The freedom bore fruit: "This season at Skate America, I won that competition. Nobody, including myself, thought that was going to happen," he said. Indeed, in winning that event, Zhou defeated Olympic gold medal favorite Nathan Chen — Chen's first competition loss in three seasons.

Zhou, too, was a serious podium contender.

"I'm a very, very analytical and thorough thinker," he told PEOPLE. "I think about everything at once, what I think about when I'm thinking about when I'm doing it."

"I'm also very perfectionist," Zhou admitted, "but the ability to be very detail-oriented and self-aware has made me able to understand my skating in new ways every time I get back on the ice and train another day. So I find myself constantly realizing new things and taking these small steps forward. I've learned to appreciate the small victories every day."

After all the years of work — the endless hike up the mountain of his sport, his competitors thinning with the altitude — and he kept going up and up and up.

Vincent Zhou
Vincent Zhou. Tom Pennington/Getty

He told PEOPLE in January that he knew the ever-increasing physicality of championship skating meant he likely didn't have in him as many as four Olympics, as he had once dreamed. "It takes its toll," he said.

After this season, he planned to return to Brown University and cultivate other passions. Maybe business.

"It becomes a pretty lonely journey. … The higher up you get, the less people there are," he said. He was grateful for the support he had, though it didn't diminish the weight of what he wanted to do.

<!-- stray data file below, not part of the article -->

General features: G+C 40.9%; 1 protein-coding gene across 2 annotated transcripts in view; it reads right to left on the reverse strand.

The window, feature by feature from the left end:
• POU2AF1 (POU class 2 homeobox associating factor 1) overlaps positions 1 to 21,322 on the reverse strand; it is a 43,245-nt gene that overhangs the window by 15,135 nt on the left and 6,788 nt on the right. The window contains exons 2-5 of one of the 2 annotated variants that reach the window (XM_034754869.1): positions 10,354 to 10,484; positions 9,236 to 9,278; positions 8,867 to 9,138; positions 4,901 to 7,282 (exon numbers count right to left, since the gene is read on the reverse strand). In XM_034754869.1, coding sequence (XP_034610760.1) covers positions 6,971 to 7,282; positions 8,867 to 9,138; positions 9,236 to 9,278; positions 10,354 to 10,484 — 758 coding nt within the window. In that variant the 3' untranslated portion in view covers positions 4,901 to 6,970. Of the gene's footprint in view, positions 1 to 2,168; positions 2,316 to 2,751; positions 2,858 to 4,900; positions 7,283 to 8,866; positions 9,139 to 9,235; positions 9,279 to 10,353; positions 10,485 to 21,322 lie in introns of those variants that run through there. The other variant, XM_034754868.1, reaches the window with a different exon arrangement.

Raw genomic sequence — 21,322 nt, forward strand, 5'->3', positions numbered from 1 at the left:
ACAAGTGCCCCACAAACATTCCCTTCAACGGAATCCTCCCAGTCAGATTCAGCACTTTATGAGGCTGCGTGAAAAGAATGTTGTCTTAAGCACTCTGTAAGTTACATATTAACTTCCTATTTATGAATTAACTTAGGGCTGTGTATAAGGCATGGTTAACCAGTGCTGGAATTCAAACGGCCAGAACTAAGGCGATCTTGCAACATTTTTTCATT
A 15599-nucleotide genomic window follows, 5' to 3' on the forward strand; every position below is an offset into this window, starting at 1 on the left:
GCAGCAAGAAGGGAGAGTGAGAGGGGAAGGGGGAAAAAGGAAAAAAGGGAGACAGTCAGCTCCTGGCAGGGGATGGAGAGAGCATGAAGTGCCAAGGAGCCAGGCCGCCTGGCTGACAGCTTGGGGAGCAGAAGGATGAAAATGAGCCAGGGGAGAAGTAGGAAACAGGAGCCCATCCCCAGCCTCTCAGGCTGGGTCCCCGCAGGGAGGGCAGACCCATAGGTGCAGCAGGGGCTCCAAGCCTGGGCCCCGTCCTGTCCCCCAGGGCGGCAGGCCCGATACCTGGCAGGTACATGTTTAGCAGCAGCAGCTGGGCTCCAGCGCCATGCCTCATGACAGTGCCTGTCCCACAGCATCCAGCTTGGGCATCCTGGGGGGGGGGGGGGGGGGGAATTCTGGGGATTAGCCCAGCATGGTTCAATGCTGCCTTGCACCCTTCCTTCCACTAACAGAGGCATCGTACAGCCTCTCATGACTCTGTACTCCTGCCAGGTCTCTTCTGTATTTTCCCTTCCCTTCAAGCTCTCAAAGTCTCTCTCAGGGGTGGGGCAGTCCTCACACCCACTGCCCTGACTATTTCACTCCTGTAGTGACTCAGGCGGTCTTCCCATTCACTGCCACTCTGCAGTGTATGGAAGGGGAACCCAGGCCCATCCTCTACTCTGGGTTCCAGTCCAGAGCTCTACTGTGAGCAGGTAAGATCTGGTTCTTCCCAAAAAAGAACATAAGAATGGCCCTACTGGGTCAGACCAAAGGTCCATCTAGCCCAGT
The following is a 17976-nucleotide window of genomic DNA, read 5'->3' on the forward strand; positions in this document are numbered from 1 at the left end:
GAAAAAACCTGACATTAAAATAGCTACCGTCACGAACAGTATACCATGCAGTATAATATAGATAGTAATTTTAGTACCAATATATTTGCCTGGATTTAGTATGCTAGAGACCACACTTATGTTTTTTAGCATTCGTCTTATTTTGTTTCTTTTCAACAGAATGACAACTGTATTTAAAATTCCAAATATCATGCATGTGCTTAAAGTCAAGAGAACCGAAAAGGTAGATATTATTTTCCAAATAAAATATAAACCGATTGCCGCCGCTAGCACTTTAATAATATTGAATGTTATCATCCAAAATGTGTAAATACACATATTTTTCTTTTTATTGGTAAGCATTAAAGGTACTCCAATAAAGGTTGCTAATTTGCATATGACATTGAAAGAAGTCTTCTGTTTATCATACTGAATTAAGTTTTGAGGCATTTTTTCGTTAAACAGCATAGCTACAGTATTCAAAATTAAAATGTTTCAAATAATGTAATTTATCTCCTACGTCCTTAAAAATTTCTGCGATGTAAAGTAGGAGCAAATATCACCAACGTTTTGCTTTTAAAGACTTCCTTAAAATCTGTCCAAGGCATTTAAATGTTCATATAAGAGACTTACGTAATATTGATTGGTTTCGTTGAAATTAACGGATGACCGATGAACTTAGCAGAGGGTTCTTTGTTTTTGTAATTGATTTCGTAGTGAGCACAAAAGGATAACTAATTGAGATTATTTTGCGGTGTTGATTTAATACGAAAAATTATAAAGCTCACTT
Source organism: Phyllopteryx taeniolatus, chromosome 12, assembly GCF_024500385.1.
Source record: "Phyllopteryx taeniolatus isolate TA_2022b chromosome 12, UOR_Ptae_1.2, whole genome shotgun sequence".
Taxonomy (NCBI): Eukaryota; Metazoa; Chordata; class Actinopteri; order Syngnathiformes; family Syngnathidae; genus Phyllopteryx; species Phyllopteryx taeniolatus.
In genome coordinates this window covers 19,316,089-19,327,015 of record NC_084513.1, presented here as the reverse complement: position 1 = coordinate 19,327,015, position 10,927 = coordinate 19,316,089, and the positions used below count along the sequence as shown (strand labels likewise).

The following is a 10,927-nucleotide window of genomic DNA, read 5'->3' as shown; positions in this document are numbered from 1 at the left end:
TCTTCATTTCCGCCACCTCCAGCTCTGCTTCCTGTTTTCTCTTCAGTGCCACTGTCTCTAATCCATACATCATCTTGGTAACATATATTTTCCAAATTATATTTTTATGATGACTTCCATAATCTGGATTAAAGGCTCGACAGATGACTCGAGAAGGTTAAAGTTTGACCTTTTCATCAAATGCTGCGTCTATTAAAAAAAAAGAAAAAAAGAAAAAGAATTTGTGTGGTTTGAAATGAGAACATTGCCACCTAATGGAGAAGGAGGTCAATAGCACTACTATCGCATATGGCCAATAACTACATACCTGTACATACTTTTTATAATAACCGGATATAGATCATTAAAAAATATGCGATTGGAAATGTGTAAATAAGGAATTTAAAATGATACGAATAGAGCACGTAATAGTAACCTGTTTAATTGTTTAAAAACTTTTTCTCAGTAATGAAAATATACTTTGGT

"You know the saying, 'It takes a village.' It really does. There's a ton of people in the team and in the immediate vicinity of any high-level athlete. So in no way am I discrediting any of them and the contribution they've made my career by saying that I'm kind of used to feeling a little bit lonely," he said. "But while there is a team around any high-level athlete at any given moment, the pressure is definitely very isolating."

This season was Zhou's best on the international stage — a breakthrough. "I've learned to appreciate the small victories every day," he said (like solving the problem of how he had been technically accomplishing one of his jumps).

"I feel like a completely different person from four years ago, and I think I'm all the better for it," he told PEOPLE.

This was also a season when he found himself so focused on skating that there wasn't as much time for other things. Living in Colorado Springs, Colorado, Zhou loves to hike: "The Rocky Mountains are in my backyard." But the rush wasn't worth the chance of a mistake. "I don't want to take any risks, don't want to get injured doing stupid stuff," he said.

In the weeks before leaving for China, Zhou instead focused on training, resting, recovering; balancing his skating with his press obligations and Team USA prep; and then repeating the cycle. He relaxed at home; he read; he listened to music. (One of his favorite genres? "Melodic dubstep.")